Discuss the development of perceptual abilities. Include examples from
infant and cross cultural studies in your answer (8...
Turnbull did a study into distance cues in Congo. He found a man called Kenge who had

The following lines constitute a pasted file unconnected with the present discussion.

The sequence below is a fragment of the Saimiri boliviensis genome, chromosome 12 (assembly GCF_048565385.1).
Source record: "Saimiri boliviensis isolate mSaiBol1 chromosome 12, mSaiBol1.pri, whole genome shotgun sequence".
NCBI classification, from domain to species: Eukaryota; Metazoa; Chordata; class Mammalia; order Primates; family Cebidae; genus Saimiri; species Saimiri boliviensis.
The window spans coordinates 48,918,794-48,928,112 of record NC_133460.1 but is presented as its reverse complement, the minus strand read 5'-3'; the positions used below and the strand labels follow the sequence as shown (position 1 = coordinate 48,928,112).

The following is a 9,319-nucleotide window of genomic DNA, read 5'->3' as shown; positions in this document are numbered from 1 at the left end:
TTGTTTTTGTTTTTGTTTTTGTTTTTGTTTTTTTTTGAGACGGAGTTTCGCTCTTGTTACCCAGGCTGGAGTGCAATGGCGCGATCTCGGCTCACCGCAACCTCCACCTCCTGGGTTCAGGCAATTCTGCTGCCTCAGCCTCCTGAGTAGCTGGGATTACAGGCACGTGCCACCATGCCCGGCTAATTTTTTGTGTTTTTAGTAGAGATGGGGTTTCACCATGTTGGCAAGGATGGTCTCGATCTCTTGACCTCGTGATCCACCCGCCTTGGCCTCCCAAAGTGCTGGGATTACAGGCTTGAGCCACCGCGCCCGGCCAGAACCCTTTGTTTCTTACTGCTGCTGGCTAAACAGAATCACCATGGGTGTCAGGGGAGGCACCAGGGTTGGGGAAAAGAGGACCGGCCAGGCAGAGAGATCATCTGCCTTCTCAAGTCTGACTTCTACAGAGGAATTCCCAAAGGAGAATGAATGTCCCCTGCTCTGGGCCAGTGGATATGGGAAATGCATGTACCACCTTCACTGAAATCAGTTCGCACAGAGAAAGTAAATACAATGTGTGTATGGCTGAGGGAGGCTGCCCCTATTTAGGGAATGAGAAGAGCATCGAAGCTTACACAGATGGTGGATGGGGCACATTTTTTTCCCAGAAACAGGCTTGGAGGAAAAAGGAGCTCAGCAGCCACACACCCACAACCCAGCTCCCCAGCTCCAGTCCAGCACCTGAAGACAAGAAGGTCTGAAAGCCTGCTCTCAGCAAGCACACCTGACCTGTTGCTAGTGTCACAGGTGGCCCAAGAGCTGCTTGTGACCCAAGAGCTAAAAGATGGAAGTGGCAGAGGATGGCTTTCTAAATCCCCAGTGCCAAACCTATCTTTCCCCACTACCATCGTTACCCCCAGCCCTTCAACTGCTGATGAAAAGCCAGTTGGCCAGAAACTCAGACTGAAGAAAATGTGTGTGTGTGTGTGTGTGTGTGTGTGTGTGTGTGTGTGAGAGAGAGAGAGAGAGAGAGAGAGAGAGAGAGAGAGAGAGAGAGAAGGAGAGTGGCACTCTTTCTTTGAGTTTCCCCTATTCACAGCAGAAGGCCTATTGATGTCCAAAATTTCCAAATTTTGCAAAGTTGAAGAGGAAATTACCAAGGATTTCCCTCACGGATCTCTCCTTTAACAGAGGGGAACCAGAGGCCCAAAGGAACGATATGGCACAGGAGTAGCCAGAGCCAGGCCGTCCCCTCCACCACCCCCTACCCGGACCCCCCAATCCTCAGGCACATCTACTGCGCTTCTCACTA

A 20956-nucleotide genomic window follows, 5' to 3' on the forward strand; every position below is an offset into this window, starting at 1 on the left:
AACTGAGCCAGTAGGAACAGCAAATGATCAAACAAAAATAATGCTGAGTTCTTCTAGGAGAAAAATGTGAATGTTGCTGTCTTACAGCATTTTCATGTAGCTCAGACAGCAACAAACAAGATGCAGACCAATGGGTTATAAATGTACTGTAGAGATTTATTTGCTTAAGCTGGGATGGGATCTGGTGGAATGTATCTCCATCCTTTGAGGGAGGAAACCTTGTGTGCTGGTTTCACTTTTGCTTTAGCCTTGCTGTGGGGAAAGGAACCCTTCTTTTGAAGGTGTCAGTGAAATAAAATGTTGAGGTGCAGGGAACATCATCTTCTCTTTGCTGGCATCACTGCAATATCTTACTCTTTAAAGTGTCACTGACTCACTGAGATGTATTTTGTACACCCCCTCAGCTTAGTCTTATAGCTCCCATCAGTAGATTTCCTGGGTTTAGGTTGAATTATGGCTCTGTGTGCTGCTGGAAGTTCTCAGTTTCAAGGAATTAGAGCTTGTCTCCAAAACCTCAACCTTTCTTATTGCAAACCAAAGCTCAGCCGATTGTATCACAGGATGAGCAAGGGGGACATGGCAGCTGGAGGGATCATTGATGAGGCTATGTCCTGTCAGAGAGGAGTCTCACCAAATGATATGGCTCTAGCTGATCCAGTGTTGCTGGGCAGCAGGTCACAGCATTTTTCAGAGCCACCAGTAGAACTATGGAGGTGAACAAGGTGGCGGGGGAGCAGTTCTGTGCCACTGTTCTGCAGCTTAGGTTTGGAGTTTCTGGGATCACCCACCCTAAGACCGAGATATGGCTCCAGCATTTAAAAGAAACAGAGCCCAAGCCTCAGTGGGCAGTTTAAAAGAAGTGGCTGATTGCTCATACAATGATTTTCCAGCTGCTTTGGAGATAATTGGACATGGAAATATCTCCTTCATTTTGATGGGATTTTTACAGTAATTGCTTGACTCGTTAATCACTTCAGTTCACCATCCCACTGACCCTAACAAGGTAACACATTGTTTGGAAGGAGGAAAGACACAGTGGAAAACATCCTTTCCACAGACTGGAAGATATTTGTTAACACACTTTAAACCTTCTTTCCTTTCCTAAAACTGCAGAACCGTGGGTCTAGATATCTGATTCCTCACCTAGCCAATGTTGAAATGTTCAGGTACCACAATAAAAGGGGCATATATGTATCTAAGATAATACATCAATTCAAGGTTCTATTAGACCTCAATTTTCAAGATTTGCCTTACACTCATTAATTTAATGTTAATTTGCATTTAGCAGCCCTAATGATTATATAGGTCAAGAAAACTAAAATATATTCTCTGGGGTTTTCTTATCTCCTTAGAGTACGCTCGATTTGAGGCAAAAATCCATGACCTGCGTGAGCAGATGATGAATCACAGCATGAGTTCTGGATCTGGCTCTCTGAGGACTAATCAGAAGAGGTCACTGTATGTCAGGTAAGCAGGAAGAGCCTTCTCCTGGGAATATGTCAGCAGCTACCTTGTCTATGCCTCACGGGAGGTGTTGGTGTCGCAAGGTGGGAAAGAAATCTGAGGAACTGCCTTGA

spent his whole life in a very dense...
shapes, then results might be different. Due to the fact that the participants were infants and
have poor acuity and lack ...